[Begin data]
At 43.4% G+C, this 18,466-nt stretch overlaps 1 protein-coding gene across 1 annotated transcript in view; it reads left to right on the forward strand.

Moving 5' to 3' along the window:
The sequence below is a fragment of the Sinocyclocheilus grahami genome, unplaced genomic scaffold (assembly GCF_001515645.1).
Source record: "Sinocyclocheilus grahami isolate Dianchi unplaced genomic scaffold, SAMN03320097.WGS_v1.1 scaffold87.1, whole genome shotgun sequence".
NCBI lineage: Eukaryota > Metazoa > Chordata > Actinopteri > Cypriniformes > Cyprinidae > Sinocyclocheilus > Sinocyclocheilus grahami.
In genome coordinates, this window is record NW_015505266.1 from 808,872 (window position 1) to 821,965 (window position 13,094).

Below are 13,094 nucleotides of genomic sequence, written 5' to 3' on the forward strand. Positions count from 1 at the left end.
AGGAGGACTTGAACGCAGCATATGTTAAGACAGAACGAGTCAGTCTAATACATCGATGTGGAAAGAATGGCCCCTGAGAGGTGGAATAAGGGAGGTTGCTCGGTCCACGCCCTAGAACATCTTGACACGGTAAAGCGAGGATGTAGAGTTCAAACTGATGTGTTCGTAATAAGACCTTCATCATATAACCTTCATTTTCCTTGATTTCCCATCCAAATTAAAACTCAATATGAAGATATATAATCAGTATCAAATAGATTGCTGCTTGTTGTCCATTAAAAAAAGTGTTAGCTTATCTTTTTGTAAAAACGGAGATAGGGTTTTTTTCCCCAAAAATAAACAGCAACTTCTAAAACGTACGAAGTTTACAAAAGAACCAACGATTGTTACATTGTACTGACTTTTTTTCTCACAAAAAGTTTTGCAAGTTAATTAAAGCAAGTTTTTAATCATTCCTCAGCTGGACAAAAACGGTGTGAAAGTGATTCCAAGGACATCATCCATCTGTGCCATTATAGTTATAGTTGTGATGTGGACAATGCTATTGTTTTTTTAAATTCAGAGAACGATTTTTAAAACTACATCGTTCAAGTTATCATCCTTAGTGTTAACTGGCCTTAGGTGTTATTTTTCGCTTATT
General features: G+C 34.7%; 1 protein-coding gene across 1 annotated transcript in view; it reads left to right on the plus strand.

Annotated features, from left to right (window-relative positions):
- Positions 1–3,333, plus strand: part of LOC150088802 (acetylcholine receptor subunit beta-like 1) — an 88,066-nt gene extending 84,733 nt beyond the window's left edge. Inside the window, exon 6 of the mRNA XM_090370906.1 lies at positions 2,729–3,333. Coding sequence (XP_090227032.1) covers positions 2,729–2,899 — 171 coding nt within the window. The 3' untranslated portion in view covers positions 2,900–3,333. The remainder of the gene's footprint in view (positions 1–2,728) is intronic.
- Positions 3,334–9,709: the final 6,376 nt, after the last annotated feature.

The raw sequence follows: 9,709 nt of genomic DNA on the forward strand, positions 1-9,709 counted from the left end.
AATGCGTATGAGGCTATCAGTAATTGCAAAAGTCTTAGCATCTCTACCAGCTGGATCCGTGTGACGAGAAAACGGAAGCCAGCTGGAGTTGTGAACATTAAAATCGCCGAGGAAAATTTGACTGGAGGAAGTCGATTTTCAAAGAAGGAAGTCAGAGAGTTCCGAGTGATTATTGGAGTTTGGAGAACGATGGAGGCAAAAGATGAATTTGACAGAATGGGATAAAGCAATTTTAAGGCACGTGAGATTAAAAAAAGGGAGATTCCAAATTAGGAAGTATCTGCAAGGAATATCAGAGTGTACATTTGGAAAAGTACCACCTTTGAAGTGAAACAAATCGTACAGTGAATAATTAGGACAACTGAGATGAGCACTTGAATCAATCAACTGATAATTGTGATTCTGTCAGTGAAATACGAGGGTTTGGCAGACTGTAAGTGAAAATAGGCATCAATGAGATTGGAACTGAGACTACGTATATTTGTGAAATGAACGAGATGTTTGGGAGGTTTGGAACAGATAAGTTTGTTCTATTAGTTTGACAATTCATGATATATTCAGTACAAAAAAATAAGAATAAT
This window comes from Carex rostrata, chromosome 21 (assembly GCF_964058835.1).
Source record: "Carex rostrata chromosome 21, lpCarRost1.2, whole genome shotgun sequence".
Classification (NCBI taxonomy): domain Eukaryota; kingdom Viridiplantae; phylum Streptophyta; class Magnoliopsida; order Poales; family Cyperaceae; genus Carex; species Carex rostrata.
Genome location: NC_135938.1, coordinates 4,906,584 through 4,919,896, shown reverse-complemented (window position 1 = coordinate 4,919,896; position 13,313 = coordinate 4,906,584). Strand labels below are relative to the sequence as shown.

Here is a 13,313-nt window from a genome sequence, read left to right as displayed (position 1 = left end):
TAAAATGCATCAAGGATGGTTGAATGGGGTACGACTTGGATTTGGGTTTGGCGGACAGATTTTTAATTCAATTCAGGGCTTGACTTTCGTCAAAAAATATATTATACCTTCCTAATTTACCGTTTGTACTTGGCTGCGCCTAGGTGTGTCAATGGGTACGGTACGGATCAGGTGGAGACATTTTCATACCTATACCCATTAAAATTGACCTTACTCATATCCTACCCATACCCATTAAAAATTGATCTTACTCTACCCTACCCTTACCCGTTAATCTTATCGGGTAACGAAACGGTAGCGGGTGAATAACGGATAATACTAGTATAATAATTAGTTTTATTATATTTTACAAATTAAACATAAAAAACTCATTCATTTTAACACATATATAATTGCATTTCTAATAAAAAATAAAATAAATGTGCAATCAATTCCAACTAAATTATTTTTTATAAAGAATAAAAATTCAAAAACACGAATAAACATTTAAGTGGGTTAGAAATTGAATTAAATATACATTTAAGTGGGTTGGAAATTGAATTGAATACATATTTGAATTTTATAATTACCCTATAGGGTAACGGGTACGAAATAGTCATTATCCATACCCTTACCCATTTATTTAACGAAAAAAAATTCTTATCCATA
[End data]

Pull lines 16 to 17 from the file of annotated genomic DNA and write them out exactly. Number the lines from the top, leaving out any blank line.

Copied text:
Source record: "Carex rostrata chromosome 21, lpCarRost1.2, whole genome shotgun sequence".
Classification (NCBI taxonomy): domain Eukaryota; kingdom Viridiplantae; phylum Streptophyta; class Magnoliopsida; order Poales; family Cyperaceae; genus Carex; species Carex rostrata.